Friday, January 8, 2021

The Unthinkable Occurs in America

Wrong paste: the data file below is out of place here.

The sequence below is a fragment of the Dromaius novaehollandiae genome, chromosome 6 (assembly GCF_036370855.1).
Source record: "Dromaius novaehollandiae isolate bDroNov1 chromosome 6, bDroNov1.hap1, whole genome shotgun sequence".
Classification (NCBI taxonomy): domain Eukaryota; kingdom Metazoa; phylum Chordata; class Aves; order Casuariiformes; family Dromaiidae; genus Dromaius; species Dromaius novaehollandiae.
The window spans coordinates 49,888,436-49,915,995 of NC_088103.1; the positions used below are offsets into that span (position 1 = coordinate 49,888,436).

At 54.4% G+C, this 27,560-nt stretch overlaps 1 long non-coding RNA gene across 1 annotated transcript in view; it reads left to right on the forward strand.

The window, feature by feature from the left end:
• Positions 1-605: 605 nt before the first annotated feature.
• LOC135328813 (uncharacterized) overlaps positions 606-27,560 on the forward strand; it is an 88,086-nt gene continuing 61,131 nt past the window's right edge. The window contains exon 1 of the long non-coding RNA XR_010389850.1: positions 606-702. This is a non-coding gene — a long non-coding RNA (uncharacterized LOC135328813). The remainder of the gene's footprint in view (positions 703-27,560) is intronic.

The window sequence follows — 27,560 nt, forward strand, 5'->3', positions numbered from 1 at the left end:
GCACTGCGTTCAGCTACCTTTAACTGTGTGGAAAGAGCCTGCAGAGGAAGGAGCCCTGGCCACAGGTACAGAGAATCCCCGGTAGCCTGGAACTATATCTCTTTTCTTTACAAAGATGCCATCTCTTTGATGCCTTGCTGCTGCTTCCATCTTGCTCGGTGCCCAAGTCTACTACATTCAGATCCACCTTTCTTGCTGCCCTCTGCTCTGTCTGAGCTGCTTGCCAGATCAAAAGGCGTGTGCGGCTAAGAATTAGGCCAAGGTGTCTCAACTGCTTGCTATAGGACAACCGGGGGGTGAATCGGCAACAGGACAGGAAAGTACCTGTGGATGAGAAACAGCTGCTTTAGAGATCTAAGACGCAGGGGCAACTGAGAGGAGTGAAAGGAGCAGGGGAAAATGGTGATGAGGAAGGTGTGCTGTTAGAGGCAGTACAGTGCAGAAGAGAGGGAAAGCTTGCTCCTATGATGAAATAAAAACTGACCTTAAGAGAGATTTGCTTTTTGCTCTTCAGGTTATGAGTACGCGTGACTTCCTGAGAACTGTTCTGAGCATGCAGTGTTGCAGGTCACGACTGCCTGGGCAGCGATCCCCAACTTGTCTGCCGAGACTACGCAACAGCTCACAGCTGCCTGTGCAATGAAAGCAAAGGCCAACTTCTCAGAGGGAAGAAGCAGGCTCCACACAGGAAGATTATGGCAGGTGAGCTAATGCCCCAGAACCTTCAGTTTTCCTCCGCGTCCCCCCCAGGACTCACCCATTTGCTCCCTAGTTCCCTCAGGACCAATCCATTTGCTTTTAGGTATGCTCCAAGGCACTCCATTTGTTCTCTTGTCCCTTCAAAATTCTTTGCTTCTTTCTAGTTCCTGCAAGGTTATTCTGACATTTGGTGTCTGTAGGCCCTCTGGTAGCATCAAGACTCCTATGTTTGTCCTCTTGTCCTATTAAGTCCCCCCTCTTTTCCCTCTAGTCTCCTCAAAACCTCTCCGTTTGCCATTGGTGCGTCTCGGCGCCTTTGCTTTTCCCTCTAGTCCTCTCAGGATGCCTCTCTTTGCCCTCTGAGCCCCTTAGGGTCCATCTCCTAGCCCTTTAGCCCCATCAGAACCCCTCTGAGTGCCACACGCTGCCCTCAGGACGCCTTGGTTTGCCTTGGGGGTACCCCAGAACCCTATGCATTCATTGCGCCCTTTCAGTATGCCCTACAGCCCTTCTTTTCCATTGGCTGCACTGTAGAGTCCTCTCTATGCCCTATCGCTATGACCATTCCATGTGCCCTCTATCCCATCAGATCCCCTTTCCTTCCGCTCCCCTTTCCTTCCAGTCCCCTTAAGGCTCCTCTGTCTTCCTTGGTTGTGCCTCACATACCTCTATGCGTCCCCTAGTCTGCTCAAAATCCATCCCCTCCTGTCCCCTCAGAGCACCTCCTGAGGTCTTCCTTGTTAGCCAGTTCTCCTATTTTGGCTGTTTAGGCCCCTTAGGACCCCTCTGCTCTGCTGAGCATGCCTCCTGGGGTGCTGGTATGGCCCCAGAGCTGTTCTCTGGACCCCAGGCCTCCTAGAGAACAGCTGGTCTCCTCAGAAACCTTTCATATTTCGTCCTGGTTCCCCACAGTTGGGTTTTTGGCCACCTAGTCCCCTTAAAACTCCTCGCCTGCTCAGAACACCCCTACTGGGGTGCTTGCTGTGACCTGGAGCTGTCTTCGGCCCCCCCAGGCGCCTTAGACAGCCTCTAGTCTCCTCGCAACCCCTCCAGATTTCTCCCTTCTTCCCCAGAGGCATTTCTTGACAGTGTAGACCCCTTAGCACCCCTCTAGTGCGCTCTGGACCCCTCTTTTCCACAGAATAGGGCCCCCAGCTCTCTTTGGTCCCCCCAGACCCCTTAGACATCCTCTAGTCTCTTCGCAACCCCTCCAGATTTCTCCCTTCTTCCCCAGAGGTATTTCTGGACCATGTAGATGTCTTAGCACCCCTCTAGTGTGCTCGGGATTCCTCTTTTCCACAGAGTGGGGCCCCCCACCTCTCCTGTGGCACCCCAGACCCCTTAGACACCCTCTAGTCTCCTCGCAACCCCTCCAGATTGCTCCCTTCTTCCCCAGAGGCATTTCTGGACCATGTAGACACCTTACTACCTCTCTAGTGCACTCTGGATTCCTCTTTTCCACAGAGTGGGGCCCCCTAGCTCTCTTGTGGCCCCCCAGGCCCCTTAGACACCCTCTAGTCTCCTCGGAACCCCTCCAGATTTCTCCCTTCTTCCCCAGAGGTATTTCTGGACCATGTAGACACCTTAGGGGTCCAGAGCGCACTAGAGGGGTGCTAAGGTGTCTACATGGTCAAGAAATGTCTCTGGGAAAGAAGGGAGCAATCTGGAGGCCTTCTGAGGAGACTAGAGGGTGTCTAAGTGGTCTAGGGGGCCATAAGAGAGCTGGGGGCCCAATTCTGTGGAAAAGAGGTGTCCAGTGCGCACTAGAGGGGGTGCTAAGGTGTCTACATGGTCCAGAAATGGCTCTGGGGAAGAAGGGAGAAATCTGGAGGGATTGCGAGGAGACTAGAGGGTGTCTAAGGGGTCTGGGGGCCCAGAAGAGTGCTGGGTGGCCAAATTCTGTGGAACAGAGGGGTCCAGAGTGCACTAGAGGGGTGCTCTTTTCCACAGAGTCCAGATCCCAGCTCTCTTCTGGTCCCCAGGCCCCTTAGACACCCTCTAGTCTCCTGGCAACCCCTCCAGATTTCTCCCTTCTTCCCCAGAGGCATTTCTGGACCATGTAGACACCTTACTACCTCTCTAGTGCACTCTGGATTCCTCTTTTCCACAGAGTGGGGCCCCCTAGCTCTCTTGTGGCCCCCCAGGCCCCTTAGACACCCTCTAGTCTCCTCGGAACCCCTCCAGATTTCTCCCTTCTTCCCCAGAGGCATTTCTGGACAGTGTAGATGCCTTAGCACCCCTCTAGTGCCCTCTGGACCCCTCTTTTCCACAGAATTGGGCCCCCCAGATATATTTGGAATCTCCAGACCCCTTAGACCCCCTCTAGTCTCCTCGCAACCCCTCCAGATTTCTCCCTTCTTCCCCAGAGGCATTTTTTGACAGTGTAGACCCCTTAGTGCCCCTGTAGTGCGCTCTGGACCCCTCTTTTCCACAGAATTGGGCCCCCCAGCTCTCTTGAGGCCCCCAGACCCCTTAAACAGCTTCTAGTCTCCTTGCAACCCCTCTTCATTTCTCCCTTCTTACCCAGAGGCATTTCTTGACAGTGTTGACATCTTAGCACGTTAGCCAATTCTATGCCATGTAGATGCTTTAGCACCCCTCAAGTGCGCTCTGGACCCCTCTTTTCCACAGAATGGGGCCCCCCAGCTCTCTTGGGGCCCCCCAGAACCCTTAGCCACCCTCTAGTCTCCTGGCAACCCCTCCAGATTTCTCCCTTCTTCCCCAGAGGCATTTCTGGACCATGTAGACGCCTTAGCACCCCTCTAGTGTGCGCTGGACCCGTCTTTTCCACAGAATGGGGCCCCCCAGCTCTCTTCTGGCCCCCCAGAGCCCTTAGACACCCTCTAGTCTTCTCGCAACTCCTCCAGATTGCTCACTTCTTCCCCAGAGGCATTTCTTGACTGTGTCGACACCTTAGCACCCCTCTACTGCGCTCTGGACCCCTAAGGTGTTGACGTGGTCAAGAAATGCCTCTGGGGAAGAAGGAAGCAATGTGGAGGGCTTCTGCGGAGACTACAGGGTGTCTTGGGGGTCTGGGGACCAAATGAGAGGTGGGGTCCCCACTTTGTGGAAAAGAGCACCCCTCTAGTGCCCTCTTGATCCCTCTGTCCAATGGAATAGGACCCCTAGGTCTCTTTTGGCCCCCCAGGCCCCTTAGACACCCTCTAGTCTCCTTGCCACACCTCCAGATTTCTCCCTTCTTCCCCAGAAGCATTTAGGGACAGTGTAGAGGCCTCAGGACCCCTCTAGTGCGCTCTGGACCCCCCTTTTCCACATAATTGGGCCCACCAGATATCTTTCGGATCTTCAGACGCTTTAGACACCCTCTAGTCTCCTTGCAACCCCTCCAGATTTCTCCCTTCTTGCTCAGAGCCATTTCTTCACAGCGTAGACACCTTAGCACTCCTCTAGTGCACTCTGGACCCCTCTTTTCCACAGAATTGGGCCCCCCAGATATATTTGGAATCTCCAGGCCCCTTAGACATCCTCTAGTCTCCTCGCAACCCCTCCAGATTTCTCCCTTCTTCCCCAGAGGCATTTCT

The unthinkable has occurred in America. The United States of America, long revered as the beacon of freedom, liberty, and democracy, has a moral stain that will not easily go away. A hallmark feature of democracy is a peaceful transition of power, and our great sadness is that it did not occur this week. As our adversaries around the globe have pointed out, it will be unacceptable for America to lecture any country about the need to have a peaceful transition in their government. The millions of people worldwide who have always looked to America for inspiration in their own quest for liberty and freedom are dispirited and saddened. That is only one consequence of many that may be felt for years into the future. It was traumatic for us to see the citadel of liberty-- the United States Capitol run over by a violent mob that intended to disrupt the legislative proceedings of certifying the presidential election results. It is not just enough to condemn the violence or the individuals that ransacked the Capitol. Moments like these do not occur in a vacuum and require some reflection as to how we got here. We must all undergo a national exercise of soul searching and reflect on what areas of improvement we can all focus on to move forward in a positive way. These are some areas of inflection for me that I would like to share. Two wrongs do not make a right: I found it distressing to hear from people that while this violence may be inappropriate, there is a double standard in acts of rioting or violence by other groups that are tolerated. It's important to acknowledge and take responsibility for any situation in life without equivocating or making any qualifying statements. The first King of Israel, Shaul, was not removed from his position simply because he erred in the battle with Amaleik. It was because he was reticent to take responsibility. His successor, King David, committed multiple infractions and remained King for forty years because he was able to take responsibility for his actions. The Death of Nuance: Over the last several years, as we have slipped more into a caustic polarized environment, the art of nuance has been a casualty. Many issues have become binary choices. One is forced to choose between unlimited gun rights with no limitations or a mandatory confiscation of firearms. One is forced to choose between not allowing any immigrants into the country or complete open borders. As a student of Halacha, I have learned the importance of nuance, even in the most sacred Jewish obligations. One is obligated to fast on Yom Kippur or keep the Shabbos but some situations would exempt one from these Mitzvahs. A casualty of the rhetoric and charged discourse has been thoughtful and a nuanced approach to complex issues, and we must work on improving the nature of the discourse. Losing with Dignity: Nobody likes to lose or be associated with the losing side but the reality in life is that we don't always get everything we desire. The Orthodox Jewish community overwhelmingly voted for President Trump. There was considerable disappointment in many of our circles when he did not prevail at the ballot box. I have heard many voices in our community of despair as if somehow our republic has entered a death spiral with no hope of redemption. At a moment like this, I recall the story of Rabbi Yochanan Ben Zakkai, who at the throes of the destruction of our Second Temple in Jerusalem, had a climactic meeting with the Roman general Vespasian. During the meeting, Vespasian was informed about the Roman Emperor's death and the authorities in Rome nominated him to become the new emperor. Vespasian was impressed with Rabbi Yochanan Ben Zakkai and asked him if there was anything that he can do for him. The Rabbi responded with three seemingly unimportant requests to which Vespasian agreed to. For about two thousand years, a nagging question has been why didn't the Rabbi ask the new emperor to call off the siege of Jerusalem and spare the Temple ?? I once heard a powerful insight from Rabbi Yisroel Reisman to this question. The Rabbi was teaching us a powerful lesson that is hard to internalize. He was teaching us how to lose with dignity. Rabbi Yochanan realized that Jerusalem was already doomed to its fate, and there was no way to reverse that catastrophic event. He also felt it was imperative at that moment to be pragmatic and gracious in defeat. My favorite part of NFL games is what occurs immediately after the game. The losing coach congratulates the winning coach and they usually offer each other warm words of encouragement for a good game played. In my opinion, the post-game ritual should be modeled by all of us in all areas of life. A silver lining to this traumatic season can be if we use this as an inflection point. It is not by looking outwards and pointing fingers at different people or groups but by looking inward and reflecting on what we can all do to engage in healing and reconciliation.

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